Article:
When Jerry Sanders was running for mayor, he promised us strong leadership, but so far he's been rather timid, concerned mostly about which way the winds of public opinion are blowing. With each passing week, Sanders looks more and more like a man positioning himself for reelection and less and less like the man who said he'd lead by making tough, sometimes unpopular choices.
Arguably, he hasn't done anything bold with regard to the city's financial crisis, unless you think endorsing ballot measures that would outsource city jobs and require the city to get voter approval before increasing retirement benefits for municipal workers is bold. We think a bolder move would be to bring certain city taxes and fees more in line with other large cities in California, resulting in millions more dollars for under-funded city services.
Then there was the Mount Soledad cross. Sanders eschewed reason and endorsed an appeal of a judicial demand to move the hilltop religious symbol because he believes the public would be sore at him if he didn't.
Now comes the matter of turning sewage into potable water. A city-sponsored, 67-member panel spent the last two years exhaustively studying the practice, pretty much endorsing it as scientifically safe and sound. But even before the group could present its report to the City Council's Natural Resources and Culture Committee, Sanders publicly urged the council to kill it, declaring that the people spoke years ago on this matter, and they aren't interested.
The mayor seems to be worried about what San Diegans might think of him if he were to allow the idea back onto the public agenda. He seems to think leadership is recalling what some vocal members of the public said seven years ago and hollering, “Oh no, not that again! Run away!”
In the end, maybe we'll have concerns about health risks. Maybe the cost-which a Union-Tribune editorial writer, amid a serious case of hysterics the other day, said would send consumer water rates “into the stratosphere”-will be too high. But we think members of the Natural Resources Committee acted far more rationally than did the mayor when they said the proposal, at the very least, merited a new round of public debate.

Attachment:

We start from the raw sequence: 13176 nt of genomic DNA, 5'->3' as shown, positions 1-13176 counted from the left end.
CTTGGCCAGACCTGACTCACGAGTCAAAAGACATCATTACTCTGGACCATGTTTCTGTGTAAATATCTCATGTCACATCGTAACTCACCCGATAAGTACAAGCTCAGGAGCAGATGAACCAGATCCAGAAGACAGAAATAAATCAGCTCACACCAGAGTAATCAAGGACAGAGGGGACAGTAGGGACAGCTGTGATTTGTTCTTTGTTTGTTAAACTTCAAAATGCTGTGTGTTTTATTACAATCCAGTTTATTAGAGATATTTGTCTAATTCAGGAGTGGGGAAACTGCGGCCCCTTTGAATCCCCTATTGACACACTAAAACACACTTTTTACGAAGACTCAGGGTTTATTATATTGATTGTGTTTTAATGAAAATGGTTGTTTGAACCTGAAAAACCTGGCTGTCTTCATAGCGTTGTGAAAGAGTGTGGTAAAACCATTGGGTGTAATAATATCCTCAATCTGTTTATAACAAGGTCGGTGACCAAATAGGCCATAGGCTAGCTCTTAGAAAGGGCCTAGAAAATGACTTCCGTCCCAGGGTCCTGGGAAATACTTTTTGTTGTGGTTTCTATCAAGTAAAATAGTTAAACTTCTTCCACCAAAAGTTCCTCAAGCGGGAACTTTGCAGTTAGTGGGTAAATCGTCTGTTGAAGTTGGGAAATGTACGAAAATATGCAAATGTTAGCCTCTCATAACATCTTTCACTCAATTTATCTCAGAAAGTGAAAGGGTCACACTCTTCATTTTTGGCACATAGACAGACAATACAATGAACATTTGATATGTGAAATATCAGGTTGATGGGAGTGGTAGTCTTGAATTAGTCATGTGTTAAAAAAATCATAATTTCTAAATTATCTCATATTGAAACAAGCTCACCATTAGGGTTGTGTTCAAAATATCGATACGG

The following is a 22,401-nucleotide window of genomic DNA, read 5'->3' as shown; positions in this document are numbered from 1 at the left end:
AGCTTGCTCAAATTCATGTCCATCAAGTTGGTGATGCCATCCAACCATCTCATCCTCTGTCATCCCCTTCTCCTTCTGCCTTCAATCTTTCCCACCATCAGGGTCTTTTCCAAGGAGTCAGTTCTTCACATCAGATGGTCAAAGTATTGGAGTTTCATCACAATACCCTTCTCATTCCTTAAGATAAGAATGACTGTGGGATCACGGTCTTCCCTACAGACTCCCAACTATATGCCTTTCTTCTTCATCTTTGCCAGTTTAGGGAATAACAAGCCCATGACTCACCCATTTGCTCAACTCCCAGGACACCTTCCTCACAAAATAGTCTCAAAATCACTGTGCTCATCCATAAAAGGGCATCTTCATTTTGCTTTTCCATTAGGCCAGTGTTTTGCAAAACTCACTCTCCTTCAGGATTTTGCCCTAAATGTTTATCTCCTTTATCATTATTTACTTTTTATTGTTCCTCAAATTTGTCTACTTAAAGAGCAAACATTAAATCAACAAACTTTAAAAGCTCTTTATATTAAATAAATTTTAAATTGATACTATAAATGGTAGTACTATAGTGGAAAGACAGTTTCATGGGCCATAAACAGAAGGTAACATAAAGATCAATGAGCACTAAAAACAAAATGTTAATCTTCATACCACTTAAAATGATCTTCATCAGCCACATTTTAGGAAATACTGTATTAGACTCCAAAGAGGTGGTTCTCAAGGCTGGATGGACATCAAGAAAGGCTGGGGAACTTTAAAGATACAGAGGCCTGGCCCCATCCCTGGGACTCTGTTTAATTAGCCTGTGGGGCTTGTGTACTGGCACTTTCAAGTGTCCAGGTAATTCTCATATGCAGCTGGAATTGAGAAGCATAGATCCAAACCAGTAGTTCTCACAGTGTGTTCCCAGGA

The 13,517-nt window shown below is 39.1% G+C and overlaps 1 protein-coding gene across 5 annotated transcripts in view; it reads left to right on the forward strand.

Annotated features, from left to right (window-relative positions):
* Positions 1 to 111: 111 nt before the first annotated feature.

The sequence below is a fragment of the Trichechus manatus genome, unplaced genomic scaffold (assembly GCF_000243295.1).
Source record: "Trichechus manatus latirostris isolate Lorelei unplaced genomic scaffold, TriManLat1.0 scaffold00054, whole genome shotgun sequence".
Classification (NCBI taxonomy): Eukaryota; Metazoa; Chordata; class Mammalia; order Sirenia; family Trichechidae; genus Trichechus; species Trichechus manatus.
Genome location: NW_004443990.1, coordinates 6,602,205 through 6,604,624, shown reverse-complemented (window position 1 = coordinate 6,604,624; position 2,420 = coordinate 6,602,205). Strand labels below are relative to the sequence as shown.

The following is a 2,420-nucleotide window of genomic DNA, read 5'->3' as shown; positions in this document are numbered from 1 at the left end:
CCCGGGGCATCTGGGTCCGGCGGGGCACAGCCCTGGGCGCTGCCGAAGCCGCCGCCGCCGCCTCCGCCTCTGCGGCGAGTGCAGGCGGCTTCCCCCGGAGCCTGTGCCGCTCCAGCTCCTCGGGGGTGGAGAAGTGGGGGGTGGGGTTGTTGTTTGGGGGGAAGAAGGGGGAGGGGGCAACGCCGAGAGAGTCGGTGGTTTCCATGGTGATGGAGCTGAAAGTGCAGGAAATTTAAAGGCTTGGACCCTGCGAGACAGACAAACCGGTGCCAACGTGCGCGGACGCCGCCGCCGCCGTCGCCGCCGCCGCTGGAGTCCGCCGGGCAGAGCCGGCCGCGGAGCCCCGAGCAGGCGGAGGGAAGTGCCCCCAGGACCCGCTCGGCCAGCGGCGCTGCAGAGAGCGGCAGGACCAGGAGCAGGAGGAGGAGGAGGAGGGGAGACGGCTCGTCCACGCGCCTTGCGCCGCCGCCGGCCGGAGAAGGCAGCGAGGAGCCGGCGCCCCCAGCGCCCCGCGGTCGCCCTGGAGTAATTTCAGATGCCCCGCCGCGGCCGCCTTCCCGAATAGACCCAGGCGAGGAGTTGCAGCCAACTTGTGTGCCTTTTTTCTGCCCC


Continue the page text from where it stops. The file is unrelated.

We like Sanders. We think he's a good, honest man. We think he's capable of doing good things for the people of San Diego. But more and more, we're getting the feeling that he's listening to the wrong people.
Contemplating hate crimes
We're pleased that San Diego Police officers have rounded up and arrested two of three suspects in the heinous attack on six people Saturday night in Balboa Park after the gay-pride concert. If 24-year-old James Carroll and a 17-year-old male the police are not identifying by name assaulted these people with baseball bats and knives, we hope they pay dearly.
Carroll and his cohorts will be prosecuted under a hate-crime law that adds severity to their punishment.
We're uncomfortable with that. As awful as hate-fueled violence is, we can't help but believe its perpetrators deserve no more and no less punishment than if they had committed their crimes without announcing their motivations to their victims.
As a member of our staff put it: “If a man is killed because he's gay, it isn't any worse than a serial killer randomly selecting a person to die every third Tuesday.” Besides, we don't believe it's a deterrent.
Then again, we're for affirmative action, so we're obviously for preferential treatment in some cases. What do you think? Send us a letter: editor@SDcitybeat.com.
And here's more food for thought: We punish violent criminals more harshly when they target gay people, but we don't think highly enough of gay people to let them get married.
Rise and shine
An attorney filed a lawsuit over possible election shenanigans this week, arguing that because the San Diego County Registrar of Voters allowed poll workers to take voting machines home the night before a recent special election, there was a potential for mischief.
Registrar Mikel Haas says no such monkey business occurred, and he defended his decision to allow the machines to deviate from a secure chain of custody by saying he wanted to make sure the polls opened bright and early.We have nothing to say about the merits of the lawsuit, but we have a suggestion for Mr. Haas: How about simply making poll workers get out of bed earlier?